An early start was needed today to ensure our ticket to Skomer Island. Although the weather suggested that there wouldn’t be a rush by the masses to Skomer Island, it was Sunday and it would be a shame for the ladies to miss the opportunity to visit the Puffin colony after travelling all the way from Minnesota.

(I’ve never been myself, so was more than keen to get us there – don’t tell the ladies, our secret)

The journey itself from St David’s to Martins Haven was worth the drive, following picturesque, car width lanes, strewn with flowers. Every now and then a cove or beach would be thrown up in front of us: Newgale, Druidstone, Broad Haven, Little Haven and Marloes. Names from childhood holidays past.

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The Dale Princess is the only boat landing passengers on Skomer and numbers are limited to 250 per day. She was waiting patiently for us at the quay at Martins Haven. The day could be a challenge as you have to stay there at least a few hours irrespective of the weather. There are no shops on the island and just one place to shelter in the old farmhouse, where some toilets can be found. There is however, more than enough wildlife to see to help the hours fly by.

Skomer Island is one of those places that have to be visited. It is a National Nature Reserve, a Site of Special Scientific Interest, a Special Protection Area and largely, an Ancient Monument. A walk around the island reveals a coastline of sheltered bays, exposed headlands, towering cliff faces covered with nesting birds and deep inlets with coves quite often covered with seals at low tide. The rocks are a riot of colour with birds and the graduated colours of lichen. The Wick is probably one of the biggest draws on the island , a sheer cliff carved with ledges that are ideally suited to nesting seabirds. It is partly enclosed by an amphitheatre of sloping stone, which provides a perfect view of the most visited inhabitants, the Puffins: colourful and clownlike, busy with their nest-building, egg laying and fish gathering, with the expectant arrival of their chicks or pufflings.

Initially the weather was so damp and blustery there was a fear of mutiny amongst the ladies, with word of an unscheduled boat departure at 12pm, instead of hanging around for the scheduled 3 o’clock boat. With a desire to see the Puffins and enjoy the rest of the island, a delayed food break at the farm shelter was enough to take us past the point of no return on the early boat. With luck on our side the weather lifted and we were rewarded with the ultimate goal – a Puffin loaded cliff colony.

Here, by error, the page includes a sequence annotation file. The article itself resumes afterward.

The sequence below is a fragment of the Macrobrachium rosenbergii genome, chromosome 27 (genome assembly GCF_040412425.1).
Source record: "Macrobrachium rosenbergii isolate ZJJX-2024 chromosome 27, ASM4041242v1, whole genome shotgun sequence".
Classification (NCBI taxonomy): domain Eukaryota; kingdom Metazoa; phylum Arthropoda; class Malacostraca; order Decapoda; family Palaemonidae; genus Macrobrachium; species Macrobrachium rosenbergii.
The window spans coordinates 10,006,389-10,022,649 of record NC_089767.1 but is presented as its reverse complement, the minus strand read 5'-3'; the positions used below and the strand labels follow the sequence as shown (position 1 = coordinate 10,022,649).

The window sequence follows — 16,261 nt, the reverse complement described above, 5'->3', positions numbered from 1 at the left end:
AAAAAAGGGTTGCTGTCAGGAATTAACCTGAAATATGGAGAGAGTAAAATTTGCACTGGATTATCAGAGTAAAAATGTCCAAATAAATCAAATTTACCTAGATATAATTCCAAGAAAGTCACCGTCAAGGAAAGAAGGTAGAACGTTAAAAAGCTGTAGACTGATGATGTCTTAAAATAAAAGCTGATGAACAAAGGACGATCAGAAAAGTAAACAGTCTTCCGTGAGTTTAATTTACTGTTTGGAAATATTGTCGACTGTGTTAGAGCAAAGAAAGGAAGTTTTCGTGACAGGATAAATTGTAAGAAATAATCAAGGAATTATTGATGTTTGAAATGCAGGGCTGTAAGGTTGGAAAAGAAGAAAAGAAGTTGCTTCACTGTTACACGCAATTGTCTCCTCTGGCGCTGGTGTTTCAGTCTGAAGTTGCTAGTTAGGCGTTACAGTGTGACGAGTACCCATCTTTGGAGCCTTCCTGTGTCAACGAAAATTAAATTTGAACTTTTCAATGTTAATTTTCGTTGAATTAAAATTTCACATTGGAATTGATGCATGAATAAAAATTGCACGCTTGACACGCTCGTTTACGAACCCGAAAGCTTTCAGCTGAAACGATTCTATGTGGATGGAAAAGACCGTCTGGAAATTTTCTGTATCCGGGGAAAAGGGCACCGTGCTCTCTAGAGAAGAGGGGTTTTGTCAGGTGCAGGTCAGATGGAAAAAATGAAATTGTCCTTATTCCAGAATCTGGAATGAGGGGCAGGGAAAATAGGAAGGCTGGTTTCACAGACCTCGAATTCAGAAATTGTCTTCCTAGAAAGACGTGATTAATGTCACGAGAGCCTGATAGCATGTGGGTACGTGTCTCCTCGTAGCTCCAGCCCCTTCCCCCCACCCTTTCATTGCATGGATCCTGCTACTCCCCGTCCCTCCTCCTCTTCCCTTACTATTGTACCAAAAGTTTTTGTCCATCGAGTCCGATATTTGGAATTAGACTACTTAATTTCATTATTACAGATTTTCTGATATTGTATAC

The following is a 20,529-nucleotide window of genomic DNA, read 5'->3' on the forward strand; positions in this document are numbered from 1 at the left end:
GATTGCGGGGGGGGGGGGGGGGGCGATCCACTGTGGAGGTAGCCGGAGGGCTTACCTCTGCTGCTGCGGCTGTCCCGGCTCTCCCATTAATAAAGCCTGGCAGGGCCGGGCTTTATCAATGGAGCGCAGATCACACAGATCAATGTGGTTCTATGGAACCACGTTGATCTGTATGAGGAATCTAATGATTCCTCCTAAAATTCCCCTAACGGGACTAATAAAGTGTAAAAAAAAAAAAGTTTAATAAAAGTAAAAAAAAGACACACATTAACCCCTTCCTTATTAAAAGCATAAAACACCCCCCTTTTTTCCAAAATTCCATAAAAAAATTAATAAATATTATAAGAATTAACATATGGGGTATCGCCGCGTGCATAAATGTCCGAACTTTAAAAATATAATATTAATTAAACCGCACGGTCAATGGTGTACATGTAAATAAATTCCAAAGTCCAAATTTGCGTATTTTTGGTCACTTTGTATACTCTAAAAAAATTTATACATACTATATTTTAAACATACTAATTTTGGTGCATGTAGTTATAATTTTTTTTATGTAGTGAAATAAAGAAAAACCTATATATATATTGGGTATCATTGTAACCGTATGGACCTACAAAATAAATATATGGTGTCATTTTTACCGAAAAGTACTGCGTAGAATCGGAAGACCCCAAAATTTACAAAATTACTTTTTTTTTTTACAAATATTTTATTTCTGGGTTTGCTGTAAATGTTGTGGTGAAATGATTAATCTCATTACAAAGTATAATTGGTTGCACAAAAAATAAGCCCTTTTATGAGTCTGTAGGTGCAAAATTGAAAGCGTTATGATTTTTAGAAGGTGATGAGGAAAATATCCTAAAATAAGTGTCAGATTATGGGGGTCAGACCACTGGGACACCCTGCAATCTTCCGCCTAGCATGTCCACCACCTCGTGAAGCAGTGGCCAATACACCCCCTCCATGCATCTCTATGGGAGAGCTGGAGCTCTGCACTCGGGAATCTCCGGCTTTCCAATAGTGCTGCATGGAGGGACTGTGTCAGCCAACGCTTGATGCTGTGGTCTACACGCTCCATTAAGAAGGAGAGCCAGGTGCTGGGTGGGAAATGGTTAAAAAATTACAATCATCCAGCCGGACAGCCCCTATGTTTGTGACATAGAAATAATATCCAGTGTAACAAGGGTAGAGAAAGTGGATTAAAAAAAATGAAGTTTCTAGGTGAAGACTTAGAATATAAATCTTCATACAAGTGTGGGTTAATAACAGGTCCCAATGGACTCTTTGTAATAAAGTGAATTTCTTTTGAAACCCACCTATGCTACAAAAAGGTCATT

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The Puffins return every year to the same burrow and it’s unbelievable how they find their way back every year let alone each fishing trip. We are too early to see the classic view of Puffins with their bills filled with Sand Eels, as this happens with the arrival of the chicks but, we did get to see them hurrying in and out of their burrows, beaks full of twigs, busy with nest-building.

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In flight the birds take on a completely different character with a very rapid flight pattern, often skimming the surface of the water. On return to land their habit is very akin to a helicopter landing, with wings wheeling and their undercarriage wide apart, webbed feet extended forward, a slight pause on contact with the ground, to ensure they are properly down and then a quick penguin-like waddle off to their burrow.

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These are truly marvellous birds!

The island is also home to 1/3 of the Worlds population of Manx Shearwaters with 300,000 nesting pairs and whilst invisible to the day tripper, a magical experience happens at dusk, when the fishing birds return to their burrows at night. I am told that the noise is almost deafening with such numbers in flight all at the same time. I feel another visit is required to see this marvellous sight.

There is also a huge seal population which soon congregated on the beach at North Haven at low-tide. The Garland Stone is another excellent viewing point for seal later in the year, at the end of summer.

With all sort of other birds to be seen, including Short-Eared Owls (1/4 of the Welsh Population with 5/6 pairs), Guillemots, Razorbills, Buzzards, Peregrine Falcons, Jackdaws, Ravens, Wheatears, and more the island is diverse. I can imagine a completely different atmosphere on a clear sunny day.

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Razorbill

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Jackdaw

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